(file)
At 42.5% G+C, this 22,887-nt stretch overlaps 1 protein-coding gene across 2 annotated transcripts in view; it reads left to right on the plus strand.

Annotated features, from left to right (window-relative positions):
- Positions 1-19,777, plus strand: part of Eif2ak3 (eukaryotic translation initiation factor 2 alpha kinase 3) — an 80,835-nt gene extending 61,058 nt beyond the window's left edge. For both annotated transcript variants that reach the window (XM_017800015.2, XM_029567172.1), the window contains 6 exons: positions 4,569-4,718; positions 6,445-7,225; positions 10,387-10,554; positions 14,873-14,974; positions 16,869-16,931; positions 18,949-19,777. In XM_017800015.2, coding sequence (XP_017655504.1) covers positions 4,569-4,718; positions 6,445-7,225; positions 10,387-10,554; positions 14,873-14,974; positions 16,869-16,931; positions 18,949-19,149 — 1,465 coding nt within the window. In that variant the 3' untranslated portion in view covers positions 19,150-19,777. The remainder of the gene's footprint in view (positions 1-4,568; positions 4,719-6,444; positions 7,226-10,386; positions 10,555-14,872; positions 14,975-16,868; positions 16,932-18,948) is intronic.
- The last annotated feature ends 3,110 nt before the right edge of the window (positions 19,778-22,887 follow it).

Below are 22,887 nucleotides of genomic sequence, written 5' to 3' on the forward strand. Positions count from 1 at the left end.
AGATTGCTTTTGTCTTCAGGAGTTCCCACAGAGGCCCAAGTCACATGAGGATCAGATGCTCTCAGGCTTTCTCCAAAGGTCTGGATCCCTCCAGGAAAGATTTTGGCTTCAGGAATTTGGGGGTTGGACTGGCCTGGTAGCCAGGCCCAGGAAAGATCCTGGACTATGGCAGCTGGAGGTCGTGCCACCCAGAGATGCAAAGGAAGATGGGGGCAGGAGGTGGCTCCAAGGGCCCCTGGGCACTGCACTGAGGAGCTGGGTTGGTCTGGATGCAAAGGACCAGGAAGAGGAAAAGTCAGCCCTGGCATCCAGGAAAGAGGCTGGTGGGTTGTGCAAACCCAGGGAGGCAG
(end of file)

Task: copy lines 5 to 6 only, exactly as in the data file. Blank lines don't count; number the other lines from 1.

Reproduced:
Below are 22,887 nucleotides of genomic sequence, written 5' to 3' on the forward strand. Positions count from 1 at the left end.
AGATTGCTTTTGTCTTCAGGAGTTCCCACAGAGGCCCAAGTCACATGAGGATCAGATGCTCTCAGGCTTTCTCCAAAGGTCTGGATCCCTCCAGGAAAGATTTTGGCTTCAGGAATTTGGGGGTTGGACTGGCCTGGTAGCCAGGCCCAGGAAAGATCCTGGACTATGGCAGCTGGAGGTCGTGCCACCCAGAGATGCAAAGGAAGATGGGGGCAGGAGGTGGCTCCAAGGGCCCCTGGGCACTGCACTGAGGAGCTGGGTTGGTCTGGATGCAAAGGACCAGGAAGAGGAAAAGTCAGCCCTGGCATCCAGGAAAGAGGCTGGTGGGTTGTGCAAACCCAGGGAGGCAG